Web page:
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Constructive Criticism

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Be careful what you ask for!

But since you asked for feedback, and I have temporary insomnia at the moment, here's a few overall comments:

1) the text you're using is hard to read -- IMHO -- at least, using Safari 2.0 under Mac OSX. Sure, the background is cool on its own, and the white typeface is large and clear enough, but the two clash together in a way that makes it hard to absorb the story with such a busy background. Maybe I'm a fuddy-duddy, but I believe fiction (and even non-fiction articles) should be presented with a plain background, resembling as close as possible typeset copy in a printed book. To me, text superimposed over a picture only works as a title page, a cover graphic, or an advertisement -- not for an entire novel.

2) I have no clue *when* or *where* the opening chapter takes place. I'd like a little more information on the surroundings and time of where we are. Is it the future? The past? The present? What country are we in? We know the language is English, but are they speaking with an accent? What do the people wear? Are there guards with guns? Is the lead character in handcuffs or prison garb?

I need more visual clues. What does the place smell like... feel like... look like? Is it plain? Modern or old fashioned? Steel walls or stone? Painted or dull? Dusty or clean? Is it like a hospital or a jail, or more like a school? Locked doors or open? Any posted signs anywhere? Any clocks? Any noises going on, like alarms or background people? We have utterly no clue from your lack of description. I need more information to believe this place really exists.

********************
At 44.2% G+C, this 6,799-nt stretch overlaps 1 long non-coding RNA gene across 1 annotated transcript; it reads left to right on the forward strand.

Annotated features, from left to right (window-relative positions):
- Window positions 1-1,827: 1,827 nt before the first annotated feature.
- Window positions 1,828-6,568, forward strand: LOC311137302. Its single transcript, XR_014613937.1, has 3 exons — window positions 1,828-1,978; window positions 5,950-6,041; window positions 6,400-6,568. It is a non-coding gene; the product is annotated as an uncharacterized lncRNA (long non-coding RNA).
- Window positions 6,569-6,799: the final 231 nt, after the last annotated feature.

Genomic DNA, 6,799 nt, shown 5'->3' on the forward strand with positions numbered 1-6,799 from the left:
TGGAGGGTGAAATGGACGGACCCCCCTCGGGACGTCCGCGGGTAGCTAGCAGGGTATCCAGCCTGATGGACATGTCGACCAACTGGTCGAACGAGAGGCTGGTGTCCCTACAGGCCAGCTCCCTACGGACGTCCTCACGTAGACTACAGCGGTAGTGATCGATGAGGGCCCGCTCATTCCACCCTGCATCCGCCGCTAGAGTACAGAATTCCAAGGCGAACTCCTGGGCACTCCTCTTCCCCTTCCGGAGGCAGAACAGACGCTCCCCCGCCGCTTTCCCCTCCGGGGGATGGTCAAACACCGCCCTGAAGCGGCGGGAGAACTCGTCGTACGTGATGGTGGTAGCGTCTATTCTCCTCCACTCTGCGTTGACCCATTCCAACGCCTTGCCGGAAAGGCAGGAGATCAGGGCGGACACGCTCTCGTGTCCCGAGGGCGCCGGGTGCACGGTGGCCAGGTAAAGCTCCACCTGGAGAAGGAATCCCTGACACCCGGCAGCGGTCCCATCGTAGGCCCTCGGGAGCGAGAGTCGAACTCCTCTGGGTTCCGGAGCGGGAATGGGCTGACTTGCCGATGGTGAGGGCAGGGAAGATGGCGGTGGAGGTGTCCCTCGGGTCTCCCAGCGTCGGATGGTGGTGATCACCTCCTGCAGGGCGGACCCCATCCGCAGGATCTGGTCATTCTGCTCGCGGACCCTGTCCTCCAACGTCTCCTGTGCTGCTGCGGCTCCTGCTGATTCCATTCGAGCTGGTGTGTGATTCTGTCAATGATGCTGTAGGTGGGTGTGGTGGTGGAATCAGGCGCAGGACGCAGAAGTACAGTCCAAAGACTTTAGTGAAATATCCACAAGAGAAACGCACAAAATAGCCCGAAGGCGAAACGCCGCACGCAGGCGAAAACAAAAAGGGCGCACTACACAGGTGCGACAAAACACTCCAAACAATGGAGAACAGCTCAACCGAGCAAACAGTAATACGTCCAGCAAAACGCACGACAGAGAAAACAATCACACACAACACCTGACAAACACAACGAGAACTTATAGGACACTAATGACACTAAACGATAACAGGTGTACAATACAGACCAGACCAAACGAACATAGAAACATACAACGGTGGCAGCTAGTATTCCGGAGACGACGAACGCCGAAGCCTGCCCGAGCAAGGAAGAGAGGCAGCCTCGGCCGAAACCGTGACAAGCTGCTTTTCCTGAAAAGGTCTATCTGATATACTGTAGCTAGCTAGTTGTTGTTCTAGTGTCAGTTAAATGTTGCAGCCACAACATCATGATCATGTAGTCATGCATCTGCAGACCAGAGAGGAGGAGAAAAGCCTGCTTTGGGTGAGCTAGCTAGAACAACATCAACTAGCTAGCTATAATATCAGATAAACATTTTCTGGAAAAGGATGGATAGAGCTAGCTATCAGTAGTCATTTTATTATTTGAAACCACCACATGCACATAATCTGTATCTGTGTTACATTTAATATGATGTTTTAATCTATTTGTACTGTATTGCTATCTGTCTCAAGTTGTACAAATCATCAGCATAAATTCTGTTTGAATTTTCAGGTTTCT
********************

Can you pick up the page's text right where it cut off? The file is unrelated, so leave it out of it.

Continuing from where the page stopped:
3) We know little or nothing about your protagonist other than he's older than 6. Find a way to tell us more without going into blatant self-description. At worse, have him look in the mirror and tell us what he sees. Is he tall or short? Fat or thin? Young or old? Any scars, physical problems or deformities? I'm not even sure if he's even human for that matter, though the judge does call him "Mr." (And what does the judge look like? Where does he sit? Is he a judge from the 1800s with a white wig, or a modern judge in regular black robes?)

Alternately, at least have the psychiatrist give Longley a few shreds of information. Otherwise, the opening chapter is so cold and detached, it doesn't grab me and make me want to read more.

4) finally, if the lead character is charged with a crime, I bet it's written down somewhere. Everybody arrested (at least in the U.S., and I assume in the UK) is given a piece of paper that lists the charges. At least then, he'd know exactly what's going on. Or if he's not sure, have him actually ask the psychiatrist or another character.

As is, your story might be great, it might be terrible, or it might be somewhere inbetween. But from what I've seen so far, it's hard to make me want to read more after so much is left unsaid in the first chapter. If you can fix these problems, or at least try a new approach that isn't so frustrating for the reader, I think you'd make the story much more accessible to more people.

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A lot of the things to do with where/when/situation etc you remarked on are intentional-I'm writing this from Kris's perspective, and (becoming evident in other chapters), he has no clue about his situation, the date or pretty much any details of himself. For that reason, the reader has NO information that Kris doesn't and everything Kris knows, the reader knows.

There are reasons that authority characters are witholding some vital information. Some information is given in early chapters, but there is going to be a trickle throughout the story.

There is purposely very little information on him at the beginning, and throughout the story there will be times when he is missing important parts of his history.

Regarding the background, i'm currently rebuilding the site in a more lowres-friendly manner so that will be adressed then.